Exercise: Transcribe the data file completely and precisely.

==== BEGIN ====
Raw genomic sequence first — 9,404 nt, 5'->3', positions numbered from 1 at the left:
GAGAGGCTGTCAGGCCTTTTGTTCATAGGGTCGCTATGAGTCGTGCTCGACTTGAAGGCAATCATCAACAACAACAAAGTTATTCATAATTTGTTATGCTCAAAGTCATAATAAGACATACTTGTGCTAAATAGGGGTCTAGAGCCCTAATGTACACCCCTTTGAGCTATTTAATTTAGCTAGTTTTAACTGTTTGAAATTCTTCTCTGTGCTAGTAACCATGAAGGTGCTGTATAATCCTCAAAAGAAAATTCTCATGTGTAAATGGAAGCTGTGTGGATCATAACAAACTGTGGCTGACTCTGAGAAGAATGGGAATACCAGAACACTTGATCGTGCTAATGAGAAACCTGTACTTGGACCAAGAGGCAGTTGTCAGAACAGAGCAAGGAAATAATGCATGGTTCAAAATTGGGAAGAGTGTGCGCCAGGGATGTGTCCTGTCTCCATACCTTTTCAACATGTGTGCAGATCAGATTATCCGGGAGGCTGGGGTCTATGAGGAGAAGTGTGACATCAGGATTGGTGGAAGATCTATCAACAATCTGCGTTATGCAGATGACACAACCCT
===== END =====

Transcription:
Raw genomic sequence first — 9,404 nt, 5'->3', positions numbered from 1 at the left:
GAGAGGCTGTCAGGCCTTTTGTTCATAGGGTCGCTATGAGTCGTGCTCGACTTGAAGGCAATCATCAACAACAACAAAGTTATTCATAATTTGTTATGCTCAAAGTCATAATAAGACATACTTGTGCTAAATAGGGGTCTAGAGCCCTAATGTACACCCCTTTGAGCTATTTAATTTAGCTAGTTTTAACTGTTTGAAATTCTTCTCTGTGCTAGTAACCATGAAGGTGCTGTATAATCCTCAAAAGAAAATTCTCATGTGTAAATGGAAGCTGTGTGGATCATAACAAACTGTGGCTGACTCTGAGAAGAATGGGAATACCAGAACACTTGATCGTGCTAATGAGAAACCTGTACTTGGACCAAGAGGCAGTTGTCAGAACAGAGCAAGGAAATAATGCATGGTTCAAAATTGGGAAGAGTGTGCGCCAGGGATGTGTCCTGTCTCCATACCTTTTCAACATGTGTGCAGATCAGATTATCCGGGAGGCTGGGGTCTATGAGGAGAAGTGTGACATCAGGATTGGTGGAAGATCTATCAACAATCTGCGTTATGCAGATGACACAACCCT